Change management isn't all about process, training, and technology - it's also about people. Here are 10 tips on how to create successful change in your organization.
Read time: 3 minutes
"The only thing that is constant is change." - Heraclitis
Anything living is always changing until the day it dies — even in organizations. So why is there such a high rate of perceived failure when it comes to managing organizational change?
Research over the years by both John Kotter and McKinsey1 reveals that “only 30 percent of change programs succeed.” We better improve our average now, because in the new world of work, the pace of change is only increasing — and it’s affecting the very foundations of the business world. Look at the sharing economy or “collaborative consumption” business models.
While no one can predict exactly what will happen next, we do know change is happening faster — and businesses need to have visibility and be ready and able to direct or respond. Here are ten etiquette tips for effective change management:
1. Simplify change
Change is about people being willing to embrace something different. It’s tempting to see change as a straight line, but people are complex. A change within your business will have multiple impacts in many directions at all times. So try to break down the change into individual stages, and deal with any issues that arise with relation to those unique areas.
2. Create your own framework
There are a lot of change management models out there. Look to outside sources that can help you design or adapt a model that will work for your company, based on your needs and scale appropriately.
3. Forget the past tense
Companies often refer to change as a thing of the past. I can’t count the number of times I’ve heard a sentence start with “When we went through our change last year …” But remember: You and your organization are always in a state of change. It doesn’t stop, so neither should you.
4. Pay attention to the “lean”
An important part of change management is keeping an eye on which way people are leaning, both at the micro and macro levels. If the high-level lean is forward, you’re driving change. But if the lean is backwards, there is too much resistance. Find where the resistance is anchored, and work from there to build awareness, answer questions and address issues and fears.
5. Ask for help
Because change is unpredictable, you have to recognize when you need help from members of the team and management. And if you’re seeing persistent resistance to the change, perhaps your direction is off and you need to change course.
6. Be flexible
Having flexibility dramatically increases your odds of success. Forcing yourself to rigidly adhere to a plan made six months ago, when you had only a speculative view of the situation on the ground, is not a good change management policy — and can be disastrous in the new world of work.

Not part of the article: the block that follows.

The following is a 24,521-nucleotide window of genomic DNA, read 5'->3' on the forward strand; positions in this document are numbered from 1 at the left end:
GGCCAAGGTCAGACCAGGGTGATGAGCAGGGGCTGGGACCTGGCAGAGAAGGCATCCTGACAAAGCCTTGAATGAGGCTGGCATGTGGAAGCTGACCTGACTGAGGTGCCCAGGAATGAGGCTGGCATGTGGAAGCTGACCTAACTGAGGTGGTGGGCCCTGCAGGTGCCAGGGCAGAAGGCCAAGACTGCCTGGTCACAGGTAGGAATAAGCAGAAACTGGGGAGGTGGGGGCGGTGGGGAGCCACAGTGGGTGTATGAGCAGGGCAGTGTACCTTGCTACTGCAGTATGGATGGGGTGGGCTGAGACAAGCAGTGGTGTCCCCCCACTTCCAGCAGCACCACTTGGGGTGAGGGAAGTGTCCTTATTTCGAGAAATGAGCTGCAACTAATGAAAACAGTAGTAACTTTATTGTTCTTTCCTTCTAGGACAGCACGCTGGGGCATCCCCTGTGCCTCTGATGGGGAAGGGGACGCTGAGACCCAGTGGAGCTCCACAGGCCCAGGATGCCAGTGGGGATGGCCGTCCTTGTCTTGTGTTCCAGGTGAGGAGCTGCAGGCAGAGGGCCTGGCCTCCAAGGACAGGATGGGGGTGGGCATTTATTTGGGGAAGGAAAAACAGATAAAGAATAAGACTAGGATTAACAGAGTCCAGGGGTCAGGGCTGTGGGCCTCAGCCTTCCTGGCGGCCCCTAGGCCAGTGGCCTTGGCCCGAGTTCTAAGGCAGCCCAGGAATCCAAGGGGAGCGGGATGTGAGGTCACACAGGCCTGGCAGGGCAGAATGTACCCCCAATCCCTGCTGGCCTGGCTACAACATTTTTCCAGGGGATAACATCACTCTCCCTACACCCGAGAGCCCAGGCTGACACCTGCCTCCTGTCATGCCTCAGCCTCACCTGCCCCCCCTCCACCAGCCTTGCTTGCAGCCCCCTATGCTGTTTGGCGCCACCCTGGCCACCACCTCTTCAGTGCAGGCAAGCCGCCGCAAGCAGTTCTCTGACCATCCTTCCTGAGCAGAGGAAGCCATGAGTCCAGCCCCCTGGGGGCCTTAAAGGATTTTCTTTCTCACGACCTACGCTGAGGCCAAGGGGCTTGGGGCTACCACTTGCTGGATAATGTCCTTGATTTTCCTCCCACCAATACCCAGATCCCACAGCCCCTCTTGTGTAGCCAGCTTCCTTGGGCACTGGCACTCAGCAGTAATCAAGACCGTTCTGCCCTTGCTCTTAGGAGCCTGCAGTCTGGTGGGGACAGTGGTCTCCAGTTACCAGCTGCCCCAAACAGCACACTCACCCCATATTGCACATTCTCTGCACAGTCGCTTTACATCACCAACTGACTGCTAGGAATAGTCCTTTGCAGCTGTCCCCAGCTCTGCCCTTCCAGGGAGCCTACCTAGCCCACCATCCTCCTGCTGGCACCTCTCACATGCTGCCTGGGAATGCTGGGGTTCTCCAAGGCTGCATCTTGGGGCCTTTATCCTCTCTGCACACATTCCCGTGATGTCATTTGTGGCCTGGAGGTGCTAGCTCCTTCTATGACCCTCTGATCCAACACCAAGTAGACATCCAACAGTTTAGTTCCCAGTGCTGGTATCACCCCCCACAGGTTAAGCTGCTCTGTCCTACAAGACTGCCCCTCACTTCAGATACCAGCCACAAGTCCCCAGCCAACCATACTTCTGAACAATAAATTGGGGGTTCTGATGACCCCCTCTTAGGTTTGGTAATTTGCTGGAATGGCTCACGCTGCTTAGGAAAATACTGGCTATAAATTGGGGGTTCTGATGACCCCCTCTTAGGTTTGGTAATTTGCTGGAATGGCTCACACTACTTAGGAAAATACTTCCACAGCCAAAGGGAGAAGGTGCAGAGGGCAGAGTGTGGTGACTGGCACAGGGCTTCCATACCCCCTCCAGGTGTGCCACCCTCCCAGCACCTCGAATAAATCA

7. Be decisive
Use a combination of facts, figures and gut feelings with making decisions, and do so in a timely fashion. Remember, data alone will not tell the whole story. Your internal feelings will guide you. And keep in mind that not making a decision is making a decision.
8. Change from the inside out
There are no acquisitions that will fix your lagging business model. Change comes from within, and it begins with company leaders.
9. Communicate and listen without judgment
It’s incredibly difficult to overcome adversity when people know what’s going wrong but don’t feel comfortable speaking up. So make them feel comfortable. It can be tricky, but it’s so important. The more people feel supported and safe to communicate their issues, the more you will know how things are really going throughout your organization.
10. Balance idealism and realism
Be realistic when managing change. Sometimes perspectives can drift towards idealism and lose touch with reality. When driving change, it’s important to stay grounded and not get caught up in what may happen or what could happen. And here’s a bonus tip — every once in a while, I fool myself into thinking that I can change others. But no one can change another person. People have to be willing to change themselves for change to be successful.
Regardless of where you are in the continuum of change, I hope you feel supported in the new world of work. If not, I hope that these etiquette tips give you some relief.
The pace of change is increasing
If you don’t have a change management plan in place, there’s never a better time to start than right now.
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1. Carolyn Aiken and Scott Keller. "The irrational side of change management." April 2009. McKinsey Quarterly. http://www.mckinsey.com/business-functions/organization/our-insights/the-irrational-side-of-change-management